Gold Discovered at Sutter’s Mill, January 24, 1848

The disease began in California and spread eastward. It struck people in every state of the Union in 1848 and continued, gaining virulence, for several years. The population most susceptible to the malady tended to be men between the ages of 16 and 60. Quite a few died seeking a cure, which, when found, tended to cause an instant relapse. The sickness peaked in 1852 and eventually died down after several years, with many failures to find the cure. It exploded again with new vigor in the Klondike region of Western Canada from 1893-96; more than a hundred thousand, mostly men, were again infected. As previously occurred in California, a number of the afflicted wore masks, so they wouldn’t be identified when they relieved other people of the sickness. The disease became known as “gold fever.”

Johann Augustus Suter of Baden, Germany, a soldier in the Swiss army, fled to California in 1839, leaving his family behind, and escaping his creditors in Switzerland. He convinced the Mexican overlords of the region to grant him lands at the junction of the American and Sacramento Rivers, where he built a fort and lavishly entertained, supplied, and employed trappers, traders, and immigrants. He hired one James W. Marshall to build a sawmill on the American River in 1848 just before the end of the War with Mexico, which officially brought California into American possession. On January 24, Marshall found flecks of gold in the millrace. Suter, now known as John Sutter, tried to keep the find quiet.


Johann Augustus Sutter (1803-1880)


Sutter’s Mill in 1850

Rumors of the find leaked out and in March, a San Francisco newspaper publisher and businessman, Samuel Brannan trumpeted the discovery of gold at Sutter’s Mill, and announced his mining supplies store open for business! By August, The New York Herald headlined the discovery of gold fields in California and the gold fever took hold of the United States. Even President James Polk announced to Congress the discovery of gold in California—the War with Mexico not only expanded United States territory, but now promised wealth beyond all that had been previously imagined.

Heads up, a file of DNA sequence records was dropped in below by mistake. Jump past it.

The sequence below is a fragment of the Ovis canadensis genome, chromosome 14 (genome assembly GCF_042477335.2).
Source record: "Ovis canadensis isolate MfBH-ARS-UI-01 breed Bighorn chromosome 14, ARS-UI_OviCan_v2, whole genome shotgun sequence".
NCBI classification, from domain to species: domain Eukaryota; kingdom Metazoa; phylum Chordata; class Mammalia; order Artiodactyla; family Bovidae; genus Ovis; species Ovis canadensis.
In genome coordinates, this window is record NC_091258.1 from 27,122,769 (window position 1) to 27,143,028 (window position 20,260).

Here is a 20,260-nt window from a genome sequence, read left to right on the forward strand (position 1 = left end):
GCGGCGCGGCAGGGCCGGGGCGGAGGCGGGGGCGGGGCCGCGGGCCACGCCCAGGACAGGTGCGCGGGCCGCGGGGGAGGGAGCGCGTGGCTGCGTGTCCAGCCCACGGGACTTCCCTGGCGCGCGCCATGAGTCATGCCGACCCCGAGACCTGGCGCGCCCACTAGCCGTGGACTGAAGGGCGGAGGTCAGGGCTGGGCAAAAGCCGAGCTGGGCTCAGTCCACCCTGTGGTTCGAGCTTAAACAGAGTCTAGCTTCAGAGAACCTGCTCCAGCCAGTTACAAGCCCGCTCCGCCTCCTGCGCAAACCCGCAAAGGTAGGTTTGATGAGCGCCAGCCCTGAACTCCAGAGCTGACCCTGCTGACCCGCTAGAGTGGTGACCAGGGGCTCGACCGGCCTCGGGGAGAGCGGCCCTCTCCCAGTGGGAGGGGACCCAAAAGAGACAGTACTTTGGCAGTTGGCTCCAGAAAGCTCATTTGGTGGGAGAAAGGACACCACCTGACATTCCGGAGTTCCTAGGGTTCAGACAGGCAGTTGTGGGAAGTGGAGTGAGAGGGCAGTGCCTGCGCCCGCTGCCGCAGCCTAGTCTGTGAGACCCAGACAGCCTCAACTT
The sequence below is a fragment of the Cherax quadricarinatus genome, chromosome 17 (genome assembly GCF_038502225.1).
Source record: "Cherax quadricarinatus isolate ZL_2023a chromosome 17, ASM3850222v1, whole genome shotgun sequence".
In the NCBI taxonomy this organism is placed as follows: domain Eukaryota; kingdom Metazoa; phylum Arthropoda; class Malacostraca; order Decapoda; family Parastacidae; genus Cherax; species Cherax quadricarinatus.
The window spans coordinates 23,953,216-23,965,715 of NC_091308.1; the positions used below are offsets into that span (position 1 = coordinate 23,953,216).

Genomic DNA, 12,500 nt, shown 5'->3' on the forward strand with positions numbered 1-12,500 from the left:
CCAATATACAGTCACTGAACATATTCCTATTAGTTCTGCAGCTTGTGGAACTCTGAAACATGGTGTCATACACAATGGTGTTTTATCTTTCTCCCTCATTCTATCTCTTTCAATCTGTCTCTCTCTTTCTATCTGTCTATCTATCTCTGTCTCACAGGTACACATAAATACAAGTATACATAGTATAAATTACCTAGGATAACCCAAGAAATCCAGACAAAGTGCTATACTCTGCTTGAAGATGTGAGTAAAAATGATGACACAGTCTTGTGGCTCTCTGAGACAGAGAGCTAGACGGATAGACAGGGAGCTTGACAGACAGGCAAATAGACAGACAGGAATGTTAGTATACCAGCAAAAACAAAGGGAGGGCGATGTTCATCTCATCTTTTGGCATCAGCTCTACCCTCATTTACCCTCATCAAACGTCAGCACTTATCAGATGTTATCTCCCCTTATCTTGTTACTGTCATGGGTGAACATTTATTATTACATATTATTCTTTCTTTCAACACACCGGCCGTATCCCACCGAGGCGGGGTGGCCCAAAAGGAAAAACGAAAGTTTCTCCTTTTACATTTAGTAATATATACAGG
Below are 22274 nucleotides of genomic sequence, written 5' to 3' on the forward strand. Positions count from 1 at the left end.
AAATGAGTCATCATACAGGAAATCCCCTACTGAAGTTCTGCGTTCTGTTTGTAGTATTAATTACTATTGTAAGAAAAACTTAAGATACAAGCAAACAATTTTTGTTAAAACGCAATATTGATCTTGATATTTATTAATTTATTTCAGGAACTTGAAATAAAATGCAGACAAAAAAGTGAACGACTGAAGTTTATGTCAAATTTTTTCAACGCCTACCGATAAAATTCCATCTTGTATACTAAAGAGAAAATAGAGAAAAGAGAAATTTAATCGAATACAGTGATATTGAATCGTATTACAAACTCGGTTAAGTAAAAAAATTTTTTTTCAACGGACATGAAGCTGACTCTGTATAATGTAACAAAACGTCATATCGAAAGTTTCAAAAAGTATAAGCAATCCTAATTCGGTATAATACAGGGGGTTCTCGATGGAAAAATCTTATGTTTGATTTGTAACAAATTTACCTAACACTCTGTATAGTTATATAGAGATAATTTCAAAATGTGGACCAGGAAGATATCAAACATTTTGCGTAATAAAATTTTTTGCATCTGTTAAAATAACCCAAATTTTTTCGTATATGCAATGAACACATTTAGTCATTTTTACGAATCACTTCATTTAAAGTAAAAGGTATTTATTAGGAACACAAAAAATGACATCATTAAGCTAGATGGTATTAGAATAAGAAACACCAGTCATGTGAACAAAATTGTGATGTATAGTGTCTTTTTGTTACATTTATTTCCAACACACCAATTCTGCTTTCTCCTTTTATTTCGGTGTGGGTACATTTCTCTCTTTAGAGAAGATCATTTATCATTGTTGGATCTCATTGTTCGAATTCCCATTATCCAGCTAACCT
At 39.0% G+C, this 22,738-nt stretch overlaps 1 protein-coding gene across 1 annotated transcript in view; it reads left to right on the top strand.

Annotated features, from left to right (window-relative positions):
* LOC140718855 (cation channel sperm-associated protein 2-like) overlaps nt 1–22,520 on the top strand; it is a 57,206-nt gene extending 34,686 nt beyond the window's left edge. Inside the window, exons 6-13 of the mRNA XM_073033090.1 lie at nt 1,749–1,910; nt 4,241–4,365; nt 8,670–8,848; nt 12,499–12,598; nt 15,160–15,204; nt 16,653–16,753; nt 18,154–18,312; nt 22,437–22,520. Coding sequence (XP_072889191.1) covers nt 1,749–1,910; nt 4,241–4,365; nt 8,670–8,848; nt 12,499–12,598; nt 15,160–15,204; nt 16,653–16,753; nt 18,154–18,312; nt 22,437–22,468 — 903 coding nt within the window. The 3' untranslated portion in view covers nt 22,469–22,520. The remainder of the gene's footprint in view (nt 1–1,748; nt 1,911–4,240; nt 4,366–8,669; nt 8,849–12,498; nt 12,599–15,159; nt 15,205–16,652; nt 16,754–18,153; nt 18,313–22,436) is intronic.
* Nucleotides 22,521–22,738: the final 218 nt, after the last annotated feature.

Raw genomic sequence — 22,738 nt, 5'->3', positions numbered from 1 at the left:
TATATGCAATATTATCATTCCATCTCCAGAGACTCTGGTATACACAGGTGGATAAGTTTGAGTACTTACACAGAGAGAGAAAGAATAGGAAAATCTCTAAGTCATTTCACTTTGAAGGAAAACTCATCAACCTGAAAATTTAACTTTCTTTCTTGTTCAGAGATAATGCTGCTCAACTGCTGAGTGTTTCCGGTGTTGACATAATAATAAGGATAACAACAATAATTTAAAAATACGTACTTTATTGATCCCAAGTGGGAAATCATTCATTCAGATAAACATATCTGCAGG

Hired by Sutter to construct a sawmill, James W. Marshall (1810-1885) found flecks of gold


James Marshall’s Cabin in Coloma, California, near Sutter’s Mill

Sutter’s workers abandoned him—squatters consumed all his crops and stole all his cattle, utterly ruining his businesses and life. Thousands upon thousands of people were possessed by gold fever and lit out searching for the “mother lode” in California. In two years, San Francisco went from 1,000 full-time inhabitants to 25,000. For most of the “Forty-niners” of the gold rush, travel by sea offered the safest and fastest way to get there, but took four to five months sailing around the southern tip of South America and up the West Coast. Some travelers docked in Mexico or Panama and trekked across to the Pacific Ocean and then caught steamers north. Shipwreck, cholera, typhoid fever, yellow fever, and accidents plagued all the routes to California. Many lonely graves were scattered across South America or lay at the bottom of the oceans.


A satirical cartoon c. 1850 that reads “The independent gold hunter on his way to California”


Advertisement offering transport to gold-seekers, c. 1850

Travel companies offered tickets across the United States along the “California Trail,” the “Oregon Trail,” and other wagon routes opening up to accommodate the gold fever-ridden adventurers and greed-besotted gold bugs. People came from around the world to pan for gold. People came from Hawaii (Sandwich Islands), Peru, Chile, Mexico, Europe, the Philippines, Australia, Turkey, and China. The California legislature responded with tax laws designed to strip the profits from successful miners, especially foreigners. The native Americans were shoved out of the way and retaliation met with massacre. Traders made fortunes selling mining equipment, food, transportation, and “entertainments.” Several smaller gold fields were opened up in the Sierra Nevadas and elsewhere, spurring more immigration and its attending vices. Multitudes were driven to poverty and early graves.


San Francisco Harbor is filled with merchant ships, c. 1850-51

About 90,000 gold-seekers arrived in 1849, 60,000 of them Americans. By 1855, more than 300,000 settlers had arrived. Probably less than half the seekers found gold and made a modest profit. A few struck it rich. Thousands died in the basically lawless mining towns and on the prairies. Merchants like Brannan became the most prosperous of the lot, many parlaying their wealth into political power. California became a state in 1850 because of the populations surge. Economies around the world profited. Native Americans probably suffered the most—records indicate that fifty Indians a day were slaughtered in some areas where the miners settled on native lands. Almost overnight, California had become “The Golden State,” and has never looked back.


A “forty-niner” pans for gold in the American River, c. 1850